This obviously is not the “bike set-up” portion of a BetterRide Camp, we’re not sitting here discussing things real-time. So, I can’t hit every detail and explanation in this article. However, the following is an email response that I sent to a student that maybe can set a few “experts” straight. If a lot of this stuff is completely foreign to you, get on the ol’ internet and check it out!
Sorry to hear about the “opinions” of your local shop owner. Here’s something to consider with bike set up:
Again, we need to know what the goal of our riding is, and what terrain we want to excel on, and set our bikes up accordingly. If I’m racing the Leadville 100 (100 mi’s of dirt road–nothing too technical), or a typical XC race (not very technical, usually not technical at all), then I’m NOT going to use the bike I currently have, which is set up for aggressive trail riding.
However, if I’m riding fun, technically challenging, “expert level” trails, then my current bike set up is exactly what I want. Most campers come to our camp to learn how to ride the latter, and that’s what we focus on with bike set up. And if you can learn to ride this type of riding, and obtain some skills, it will definitely help everywhere else.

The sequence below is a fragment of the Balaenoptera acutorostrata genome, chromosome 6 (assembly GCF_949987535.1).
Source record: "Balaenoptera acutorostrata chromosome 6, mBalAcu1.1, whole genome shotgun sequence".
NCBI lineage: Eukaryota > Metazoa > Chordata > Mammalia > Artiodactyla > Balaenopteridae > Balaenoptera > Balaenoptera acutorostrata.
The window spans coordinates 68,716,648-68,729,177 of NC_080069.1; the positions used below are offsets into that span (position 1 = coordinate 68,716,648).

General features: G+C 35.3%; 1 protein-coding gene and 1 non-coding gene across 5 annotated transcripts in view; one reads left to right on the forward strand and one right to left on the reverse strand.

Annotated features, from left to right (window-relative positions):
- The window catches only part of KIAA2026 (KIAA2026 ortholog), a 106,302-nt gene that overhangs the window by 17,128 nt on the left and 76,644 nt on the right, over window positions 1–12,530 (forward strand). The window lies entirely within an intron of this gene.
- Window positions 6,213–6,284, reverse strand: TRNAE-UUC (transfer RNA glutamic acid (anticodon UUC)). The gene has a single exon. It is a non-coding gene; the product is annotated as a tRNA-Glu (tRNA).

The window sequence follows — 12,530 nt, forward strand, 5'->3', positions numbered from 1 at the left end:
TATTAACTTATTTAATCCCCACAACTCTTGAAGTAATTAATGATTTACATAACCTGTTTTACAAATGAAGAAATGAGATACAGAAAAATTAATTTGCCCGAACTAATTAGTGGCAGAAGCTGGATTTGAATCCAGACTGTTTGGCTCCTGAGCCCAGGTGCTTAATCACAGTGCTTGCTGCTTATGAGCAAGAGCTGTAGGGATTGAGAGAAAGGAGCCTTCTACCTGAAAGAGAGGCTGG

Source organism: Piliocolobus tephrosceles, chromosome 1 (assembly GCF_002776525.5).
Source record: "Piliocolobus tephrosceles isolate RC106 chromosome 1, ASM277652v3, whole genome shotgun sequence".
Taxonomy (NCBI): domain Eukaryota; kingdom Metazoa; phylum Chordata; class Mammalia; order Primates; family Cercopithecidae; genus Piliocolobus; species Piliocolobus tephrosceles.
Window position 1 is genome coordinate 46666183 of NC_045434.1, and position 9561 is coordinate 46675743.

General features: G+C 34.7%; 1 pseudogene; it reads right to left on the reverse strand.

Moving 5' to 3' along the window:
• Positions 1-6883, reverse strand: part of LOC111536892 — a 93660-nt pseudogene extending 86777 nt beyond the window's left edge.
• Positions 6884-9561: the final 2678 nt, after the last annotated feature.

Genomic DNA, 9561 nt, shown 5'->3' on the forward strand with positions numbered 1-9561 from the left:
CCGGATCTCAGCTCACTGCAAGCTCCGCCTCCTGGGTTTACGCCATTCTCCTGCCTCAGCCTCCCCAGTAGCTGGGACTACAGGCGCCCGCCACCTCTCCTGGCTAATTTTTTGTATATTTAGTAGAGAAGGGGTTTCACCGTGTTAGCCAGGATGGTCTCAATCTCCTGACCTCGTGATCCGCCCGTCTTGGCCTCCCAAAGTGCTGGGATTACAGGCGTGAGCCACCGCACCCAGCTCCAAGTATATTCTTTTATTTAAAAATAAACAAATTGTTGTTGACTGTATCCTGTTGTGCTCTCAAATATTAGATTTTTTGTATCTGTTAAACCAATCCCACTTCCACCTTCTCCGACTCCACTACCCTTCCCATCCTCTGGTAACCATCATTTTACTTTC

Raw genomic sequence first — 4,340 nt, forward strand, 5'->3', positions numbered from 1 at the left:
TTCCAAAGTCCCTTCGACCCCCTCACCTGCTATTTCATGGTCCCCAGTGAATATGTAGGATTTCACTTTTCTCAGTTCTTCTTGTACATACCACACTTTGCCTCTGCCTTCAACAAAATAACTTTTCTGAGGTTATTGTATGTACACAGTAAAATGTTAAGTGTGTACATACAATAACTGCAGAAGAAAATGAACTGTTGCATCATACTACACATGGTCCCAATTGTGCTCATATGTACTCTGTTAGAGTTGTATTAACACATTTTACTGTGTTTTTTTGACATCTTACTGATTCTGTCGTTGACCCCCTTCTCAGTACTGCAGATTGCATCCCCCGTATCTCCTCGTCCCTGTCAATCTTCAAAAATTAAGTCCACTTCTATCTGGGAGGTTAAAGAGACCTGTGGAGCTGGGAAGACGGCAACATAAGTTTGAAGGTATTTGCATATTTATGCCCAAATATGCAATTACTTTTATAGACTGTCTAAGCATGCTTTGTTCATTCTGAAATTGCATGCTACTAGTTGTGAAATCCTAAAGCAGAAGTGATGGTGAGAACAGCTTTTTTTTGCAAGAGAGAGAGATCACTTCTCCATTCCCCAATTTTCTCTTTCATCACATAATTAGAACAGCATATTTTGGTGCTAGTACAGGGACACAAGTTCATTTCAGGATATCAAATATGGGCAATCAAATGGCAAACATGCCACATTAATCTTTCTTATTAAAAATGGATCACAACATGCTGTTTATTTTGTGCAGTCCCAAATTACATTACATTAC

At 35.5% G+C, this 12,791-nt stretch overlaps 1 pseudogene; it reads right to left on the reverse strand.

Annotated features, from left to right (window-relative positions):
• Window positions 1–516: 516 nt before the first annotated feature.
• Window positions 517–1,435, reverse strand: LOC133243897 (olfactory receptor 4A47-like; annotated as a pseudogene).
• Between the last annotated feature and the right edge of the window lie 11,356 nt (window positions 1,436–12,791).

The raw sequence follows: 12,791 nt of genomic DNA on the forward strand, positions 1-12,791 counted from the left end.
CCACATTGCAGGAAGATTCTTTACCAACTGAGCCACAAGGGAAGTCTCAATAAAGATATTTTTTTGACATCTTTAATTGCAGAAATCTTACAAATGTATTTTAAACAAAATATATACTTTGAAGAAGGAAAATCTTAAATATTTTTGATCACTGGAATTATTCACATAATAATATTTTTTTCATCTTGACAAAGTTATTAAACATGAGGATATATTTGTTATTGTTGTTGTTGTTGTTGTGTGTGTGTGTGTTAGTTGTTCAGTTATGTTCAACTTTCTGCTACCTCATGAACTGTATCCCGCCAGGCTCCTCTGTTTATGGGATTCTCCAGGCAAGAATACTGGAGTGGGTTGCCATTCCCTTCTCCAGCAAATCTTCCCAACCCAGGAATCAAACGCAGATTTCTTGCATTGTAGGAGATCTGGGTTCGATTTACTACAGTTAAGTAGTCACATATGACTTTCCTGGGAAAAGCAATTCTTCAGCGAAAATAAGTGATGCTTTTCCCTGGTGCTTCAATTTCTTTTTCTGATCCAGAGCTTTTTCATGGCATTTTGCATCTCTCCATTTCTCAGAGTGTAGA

I would say that the closest type of MTB racing to the type of riding that I’m talking about above is “super-d” or “enduro” racing (not ENDURANCE racing–different stuff). These are fairly long, primarily downhill races, but also have climbs, flat pedal-y sections, etc. Sometimes, these are multi-day, multi-stage races where as soon as riders finish a stage they immediately have to climb, on trail, to the top of the next course and get there in an allocated amount of time for the next stage. So: fast difficult, technically challenging downhill descents, and large amounts of climbing, sometimes over a few days. You get to use one bike, and, often, your bike is photographed and marked so that you can’t change (most) of the parts.
The idea is that the winner is an all around mountain biker. Endurance, technical skill, proper equipment (a bike that can handle the descents AND climb back to the top–quickly!) is mandatory! True Mountain Biking!
Sound familiar? This is basically what we teach. My bike at the camp is my super-d race bike with few very minor changes. This is the largest growing type of racing because it involves much of why many people ride MTB: scare the shit out of yourself/handle it/have a blast on the way down, but also be fit enough and able enough to crush your competition on the climb. (The races and courses are also kind of unpredictable, forcing riders to be able to adapt — in the true nature of MTB!)